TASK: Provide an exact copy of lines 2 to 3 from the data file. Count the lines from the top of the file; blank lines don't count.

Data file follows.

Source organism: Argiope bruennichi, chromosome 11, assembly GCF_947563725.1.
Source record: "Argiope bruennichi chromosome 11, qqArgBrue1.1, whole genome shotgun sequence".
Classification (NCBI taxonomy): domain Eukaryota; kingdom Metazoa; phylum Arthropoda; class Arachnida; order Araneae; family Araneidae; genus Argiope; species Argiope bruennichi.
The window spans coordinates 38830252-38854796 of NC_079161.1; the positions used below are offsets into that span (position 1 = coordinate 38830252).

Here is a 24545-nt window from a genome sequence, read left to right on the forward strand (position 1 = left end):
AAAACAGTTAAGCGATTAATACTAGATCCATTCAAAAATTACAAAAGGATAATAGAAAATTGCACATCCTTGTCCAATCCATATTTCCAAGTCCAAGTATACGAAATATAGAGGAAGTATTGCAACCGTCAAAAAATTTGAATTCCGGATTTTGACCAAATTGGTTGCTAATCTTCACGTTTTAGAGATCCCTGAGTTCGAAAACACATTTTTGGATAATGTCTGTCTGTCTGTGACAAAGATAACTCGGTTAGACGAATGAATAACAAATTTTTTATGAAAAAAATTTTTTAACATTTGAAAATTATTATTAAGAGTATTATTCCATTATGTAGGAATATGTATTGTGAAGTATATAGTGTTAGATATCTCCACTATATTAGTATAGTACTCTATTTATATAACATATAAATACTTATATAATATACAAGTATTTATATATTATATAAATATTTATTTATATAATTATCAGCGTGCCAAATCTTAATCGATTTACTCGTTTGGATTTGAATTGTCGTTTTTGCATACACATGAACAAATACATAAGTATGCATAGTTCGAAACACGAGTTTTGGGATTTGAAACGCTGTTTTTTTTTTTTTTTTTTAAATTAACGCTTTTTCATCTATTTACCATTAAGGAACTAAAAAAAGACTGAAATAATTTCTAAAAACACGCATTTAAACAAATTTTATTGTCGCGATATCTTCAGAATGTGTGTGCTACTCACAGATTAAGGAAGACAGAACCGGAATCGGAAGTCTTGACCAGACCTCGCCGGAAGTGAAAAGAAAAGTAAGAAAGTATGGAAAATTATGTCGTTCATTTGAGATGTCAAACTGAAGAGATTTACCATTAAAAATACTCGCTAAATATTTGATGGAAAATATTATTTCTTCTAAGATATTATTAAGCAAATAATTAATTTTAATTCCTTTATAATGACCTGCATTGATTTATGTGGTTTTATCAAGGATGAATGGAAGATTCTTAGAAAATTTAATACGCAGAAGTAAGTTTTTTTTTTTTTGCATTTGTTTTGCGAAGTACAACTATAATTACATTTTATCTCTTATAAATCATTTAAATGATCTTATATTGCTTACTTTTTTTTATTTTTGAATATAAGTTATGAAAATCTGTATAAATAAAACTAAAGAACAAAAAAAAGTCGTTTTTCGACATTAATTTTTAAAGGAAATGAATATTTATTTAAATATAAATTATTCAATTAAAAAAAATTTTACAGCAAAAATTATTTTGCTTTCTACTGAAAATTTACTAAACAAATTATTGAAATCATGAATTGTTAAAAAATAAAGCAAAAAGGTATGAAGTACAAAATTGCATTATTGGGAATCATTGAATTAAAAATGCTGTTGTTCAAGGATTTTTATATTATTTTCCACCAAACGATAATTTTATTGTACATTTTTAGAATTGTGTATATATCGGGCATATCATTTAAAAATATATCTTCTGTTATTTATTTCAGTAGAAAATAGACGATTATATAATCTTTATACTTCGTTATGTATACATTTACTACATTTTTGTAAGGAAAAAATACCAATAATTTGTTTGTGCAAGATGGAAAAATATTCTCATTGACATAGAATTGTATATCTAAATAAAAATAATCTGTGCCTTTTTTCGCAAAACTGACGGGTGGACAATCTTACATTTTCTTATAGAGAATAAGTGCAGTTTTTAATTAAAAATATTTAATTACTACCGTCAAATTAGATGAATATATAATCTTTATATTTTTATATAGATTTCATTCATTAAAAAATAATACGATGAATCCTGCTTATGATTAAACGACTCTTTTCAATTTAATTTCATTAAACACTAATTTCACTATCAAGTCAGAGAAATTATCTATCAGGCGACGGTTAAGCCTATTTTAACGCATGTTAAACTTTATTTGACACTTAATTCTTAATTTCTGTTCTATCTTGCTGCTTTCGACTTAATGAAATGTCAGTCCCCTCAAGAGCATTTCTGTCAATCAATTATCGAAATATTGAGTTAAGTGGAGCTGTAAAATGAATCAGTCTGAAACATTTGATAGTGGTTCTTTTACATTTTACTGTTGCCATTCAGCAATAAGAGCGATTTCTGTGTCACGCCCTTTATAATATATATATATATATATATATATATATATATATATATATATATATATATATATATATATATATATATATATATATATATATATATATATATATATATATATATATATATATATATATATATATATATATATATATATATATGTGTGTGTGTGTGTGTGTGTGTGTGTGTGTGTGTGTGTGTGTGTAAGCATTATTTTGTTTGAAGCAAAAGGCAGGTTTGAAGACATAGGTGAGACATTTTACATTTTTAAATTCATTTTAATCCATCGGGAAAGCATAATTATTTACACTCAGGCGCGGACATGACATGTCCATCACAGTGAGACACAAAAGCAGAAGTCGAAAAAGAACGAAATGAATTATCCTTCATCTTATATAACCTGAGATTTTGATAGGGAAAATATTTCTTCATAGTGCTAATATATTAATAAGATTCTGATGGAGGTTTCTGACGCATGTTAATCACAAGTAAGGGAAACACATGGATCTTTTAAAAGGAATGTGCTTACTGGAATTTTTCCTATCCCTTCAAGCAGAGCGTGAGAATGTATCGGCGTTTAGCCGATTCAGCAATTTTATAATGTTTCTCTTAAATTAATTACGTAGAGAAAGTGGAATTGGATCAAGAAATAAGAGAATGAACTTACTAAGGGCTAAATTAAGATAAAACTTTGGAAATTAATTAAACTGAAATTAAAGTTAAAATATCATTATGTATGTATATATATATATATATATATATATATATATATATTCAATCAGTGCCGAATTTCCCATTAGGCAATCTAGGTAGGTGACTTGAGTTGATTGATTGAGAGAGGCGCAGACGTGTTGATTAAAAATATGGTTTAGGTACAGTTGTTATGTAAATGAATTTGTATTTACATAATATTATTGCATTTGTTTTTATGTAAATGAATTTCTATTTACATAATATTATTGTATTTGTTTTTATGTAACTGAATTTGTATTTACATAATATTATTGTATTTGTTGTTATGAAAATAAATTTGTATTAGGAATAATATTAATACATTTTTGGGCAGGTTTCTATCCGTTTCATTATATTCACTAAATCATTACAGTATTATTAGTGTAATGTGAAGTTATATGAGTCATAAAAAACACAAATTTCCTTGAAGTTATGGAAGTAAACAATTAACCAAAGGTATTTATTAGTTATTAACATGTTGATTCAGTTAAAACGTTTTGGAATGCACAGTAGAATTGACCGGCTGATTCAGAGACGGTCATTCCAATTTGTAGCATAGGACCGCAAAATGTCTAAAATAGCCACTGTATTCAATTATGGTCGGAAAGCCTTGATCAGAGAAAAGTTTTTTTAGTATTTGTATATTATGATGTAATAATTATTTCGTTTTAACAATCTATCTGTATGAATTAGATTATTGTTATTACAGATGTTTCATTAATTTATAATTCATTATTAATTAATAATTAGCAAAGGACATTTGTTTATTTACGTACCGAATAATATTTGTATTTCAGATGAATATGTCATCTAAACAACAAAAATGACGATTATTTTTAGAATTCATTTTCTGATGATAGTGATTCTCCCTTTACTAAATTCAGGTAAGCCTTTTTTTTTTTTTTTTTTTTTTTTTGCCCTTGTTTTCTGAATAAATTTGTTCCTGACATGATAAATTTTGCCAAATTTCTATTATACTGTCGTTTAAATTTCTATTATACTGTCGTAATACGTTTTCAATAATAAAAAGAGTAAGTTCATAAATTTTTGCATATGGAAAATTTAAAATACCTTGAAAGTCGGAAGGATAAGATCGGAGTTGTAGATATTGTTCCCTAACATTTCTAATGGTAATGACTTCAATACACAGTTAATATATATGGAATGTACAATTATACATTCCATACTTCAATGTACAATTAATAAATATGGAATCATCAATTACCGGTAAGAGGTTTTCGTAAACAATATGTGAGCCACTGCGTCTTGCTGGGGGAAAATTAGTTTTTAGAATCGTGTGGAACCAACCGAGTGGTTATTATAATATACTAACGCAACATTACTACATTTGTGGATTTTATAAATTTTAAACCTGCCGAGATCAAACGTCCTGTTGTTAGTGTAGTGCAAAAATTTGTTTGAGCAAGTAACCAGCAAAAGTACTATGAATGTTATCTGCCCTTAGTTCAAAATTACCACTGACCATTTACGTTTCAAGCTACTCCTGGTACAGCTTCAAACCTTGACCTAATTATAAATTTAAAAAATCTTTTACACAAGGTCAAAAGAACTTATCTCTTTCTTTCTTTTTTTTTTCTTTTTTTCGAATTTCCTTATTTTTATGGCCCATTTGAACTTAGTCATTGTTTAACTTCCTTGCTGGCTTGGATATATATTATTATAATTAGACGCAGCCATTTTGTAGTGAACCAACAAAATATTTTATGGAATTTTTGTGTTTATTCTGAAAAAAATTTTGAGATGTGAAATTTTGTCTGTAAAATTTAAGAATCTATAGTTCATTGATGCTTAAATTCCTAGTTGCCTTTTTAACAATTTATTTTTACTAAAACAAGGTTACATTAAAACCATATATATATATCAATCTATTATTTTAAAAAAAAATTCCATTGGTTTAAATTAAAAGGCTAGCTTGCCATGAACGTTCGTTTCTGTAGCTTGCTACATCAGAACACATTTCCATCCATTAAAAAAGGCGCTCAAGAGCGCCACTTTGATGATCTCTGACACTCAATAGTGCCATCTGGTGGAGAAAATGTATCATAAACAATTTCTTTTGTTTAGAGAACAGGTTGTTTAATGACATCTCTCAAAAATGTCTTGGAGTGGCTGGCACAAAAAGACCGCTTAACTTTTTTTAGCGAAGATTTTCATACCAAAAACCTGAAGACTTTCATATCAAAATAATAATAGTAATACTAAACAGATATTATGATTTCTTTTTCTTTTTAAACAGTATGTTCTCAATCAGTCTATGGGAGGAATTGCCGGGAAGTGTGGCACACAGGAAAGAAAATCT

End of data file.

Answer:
Source record: "Argiope bruennichi chromosome 11, qqArgBrue1.1, whole genome shotgun sequence".
Classification (NCBI taxonomy): domain Eukaryota; kingdom Metazoa; phylum Arthropoda; class Arachnida; order Araneae; family Araneidae; genus Argiope; species Argiope bruennichi.